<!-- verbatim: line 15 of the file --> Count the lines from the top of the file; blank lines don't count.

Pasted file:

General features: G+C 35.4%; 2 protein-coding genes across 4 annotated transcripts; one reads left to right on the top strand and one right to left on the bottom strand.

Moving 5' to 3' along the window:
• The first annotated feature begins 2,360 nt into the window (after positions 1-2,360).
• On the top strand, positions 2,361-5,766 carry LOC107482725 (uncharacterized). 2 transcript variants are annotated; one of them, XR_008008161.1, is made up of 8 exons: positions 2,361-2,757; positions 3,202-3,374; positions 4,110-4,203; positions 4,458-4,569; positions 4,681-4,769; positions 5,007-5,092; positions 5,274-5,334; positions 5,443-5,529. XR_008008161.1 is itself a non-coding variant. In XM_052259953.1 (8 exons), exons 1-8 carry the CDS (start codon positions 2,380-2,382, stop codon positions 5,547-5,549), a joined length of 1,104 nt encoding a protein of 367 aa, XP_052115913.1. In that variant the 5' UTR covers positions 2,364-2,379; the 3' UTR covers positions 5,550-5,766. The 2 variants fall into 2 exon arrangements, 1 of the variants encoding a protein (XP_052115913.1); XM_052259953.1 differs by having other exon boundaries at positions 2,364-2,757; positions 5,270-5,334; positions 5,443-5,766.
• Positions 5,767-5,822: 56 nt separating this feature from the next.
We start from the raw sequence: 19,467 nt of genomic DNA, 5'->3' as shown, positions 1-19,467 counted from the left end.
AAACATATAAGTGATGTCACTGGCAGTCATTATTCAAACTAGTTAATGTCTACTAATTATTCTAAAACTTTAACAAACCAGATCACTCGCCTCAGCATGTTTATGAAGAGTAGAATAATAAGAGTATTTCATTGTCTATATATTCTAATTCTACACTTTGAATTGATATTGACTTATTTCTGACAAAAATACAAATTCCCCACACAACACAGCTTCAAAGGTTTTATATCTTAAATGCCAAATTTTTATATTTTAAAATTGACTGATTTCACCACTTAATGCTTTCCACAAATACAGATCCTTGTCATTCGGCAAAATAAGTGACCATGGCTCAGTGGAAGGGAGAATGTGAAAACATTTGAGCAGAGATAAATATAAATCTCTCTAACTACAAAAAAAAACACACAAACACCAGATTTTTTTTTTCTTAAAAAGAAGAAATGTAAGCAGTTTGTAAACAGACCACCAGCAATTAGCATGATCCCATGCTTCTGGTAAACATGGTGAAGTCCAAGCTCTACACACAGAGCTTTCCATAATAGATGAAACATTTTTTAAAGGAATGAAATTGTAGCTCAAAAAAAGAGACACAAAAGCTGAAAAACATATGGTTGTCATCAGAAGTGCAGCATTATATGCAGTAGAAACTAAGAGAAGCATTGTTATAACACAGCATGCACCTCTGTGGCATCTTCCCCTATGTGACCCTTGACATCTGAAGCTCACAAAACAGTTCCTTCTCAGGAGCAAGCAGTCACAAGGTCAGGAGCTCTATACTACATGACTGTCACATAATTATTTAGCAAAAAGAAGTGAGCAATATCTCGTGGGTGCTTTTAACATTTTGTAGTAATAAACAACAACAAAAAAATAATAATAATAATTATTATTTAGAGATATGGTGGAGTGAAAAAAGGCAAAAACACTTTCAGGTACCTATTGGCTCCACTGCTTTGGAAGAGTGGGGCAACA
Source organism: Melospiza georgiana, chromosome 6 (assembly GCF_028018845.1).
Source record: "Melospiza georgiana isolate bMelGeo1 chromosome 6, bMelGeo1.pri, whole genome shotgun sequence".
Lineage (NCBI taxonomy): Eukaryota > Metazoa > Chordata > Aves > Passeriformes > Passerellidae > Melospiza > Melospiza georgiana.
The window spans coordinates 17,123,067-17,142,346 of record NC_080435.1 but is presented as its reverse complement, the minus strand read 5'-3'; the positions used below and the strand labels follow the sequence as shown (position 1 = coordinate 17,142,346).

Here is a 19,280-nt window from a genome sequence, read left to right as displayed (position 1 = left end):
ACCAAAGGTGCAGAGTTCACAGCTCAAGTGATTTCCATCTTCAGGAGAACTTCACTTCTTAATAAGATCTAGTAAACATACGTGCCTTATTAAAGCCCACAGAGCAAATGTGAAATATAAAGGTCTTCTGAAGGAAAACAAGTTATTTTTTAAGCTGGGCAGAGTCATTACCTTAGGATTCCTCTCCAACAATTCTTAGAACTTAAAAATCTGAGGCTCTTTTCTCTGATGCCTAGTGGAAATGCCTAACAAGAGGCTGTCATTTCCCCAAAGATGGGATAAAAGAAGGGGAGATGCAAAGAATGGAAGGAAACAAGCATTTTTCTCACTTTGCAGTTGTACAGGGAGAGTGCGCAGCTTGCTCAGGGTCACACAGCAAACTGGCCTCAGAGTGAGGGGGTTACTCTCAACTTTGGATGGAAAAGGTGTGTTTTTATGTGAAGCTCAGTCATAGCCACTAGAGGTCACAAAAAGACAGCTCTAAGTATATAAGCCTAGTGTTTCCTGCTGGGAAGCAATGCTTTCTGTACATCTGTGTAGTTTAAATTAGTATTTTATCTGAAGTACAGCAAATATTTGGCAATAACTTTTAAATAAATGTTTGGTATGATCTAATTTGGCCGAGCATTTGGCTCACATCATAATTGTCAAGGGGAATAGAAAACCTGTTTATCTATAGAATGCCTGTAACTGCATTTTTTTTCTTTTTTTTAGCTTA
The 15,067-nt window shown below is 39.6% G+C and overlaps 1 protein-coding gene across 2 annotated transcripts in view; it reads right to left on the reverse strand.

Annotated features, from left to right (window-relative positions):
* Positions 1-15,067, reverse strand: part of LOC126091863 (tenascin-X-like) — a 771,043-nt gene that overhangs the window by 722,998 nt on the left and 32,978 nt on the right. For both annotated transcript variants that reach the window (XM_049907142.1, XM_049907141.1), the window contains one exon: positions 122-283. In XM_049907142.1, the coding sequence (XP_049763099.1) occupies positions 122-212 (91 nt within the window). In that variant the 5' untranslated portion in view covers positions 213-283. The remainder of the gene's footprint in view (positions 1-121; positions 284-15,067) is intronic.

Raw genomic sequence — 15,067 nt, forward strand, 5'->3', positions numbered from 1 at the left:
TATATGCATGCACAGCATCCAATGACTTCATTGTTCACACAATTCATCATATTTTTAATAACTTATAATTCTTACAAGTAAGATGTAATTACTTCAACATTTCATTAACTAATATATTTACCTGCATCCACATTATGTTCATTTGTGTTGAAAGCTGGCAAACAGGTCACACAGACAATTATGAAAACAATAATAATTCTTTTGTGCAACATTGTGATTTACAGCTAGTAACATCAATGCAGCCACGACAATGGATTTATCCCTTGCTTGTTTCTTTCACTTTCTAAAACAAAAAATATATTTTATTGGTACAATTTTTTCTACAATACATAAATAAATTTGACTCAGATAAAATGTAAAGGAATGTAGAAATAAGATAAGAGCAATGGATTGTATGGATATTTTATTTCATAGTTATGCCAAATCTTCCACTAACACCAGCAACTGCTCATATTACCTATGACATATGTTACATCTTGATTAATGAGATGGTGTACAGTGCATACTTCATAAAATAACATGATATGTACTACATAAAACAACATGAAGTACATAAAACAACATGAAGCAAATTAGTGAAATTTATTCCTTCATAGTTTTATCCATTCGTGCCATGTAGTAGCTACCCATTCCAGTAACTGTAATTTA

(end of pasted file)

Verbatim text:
Annotated features, from left to right (window-relative positions):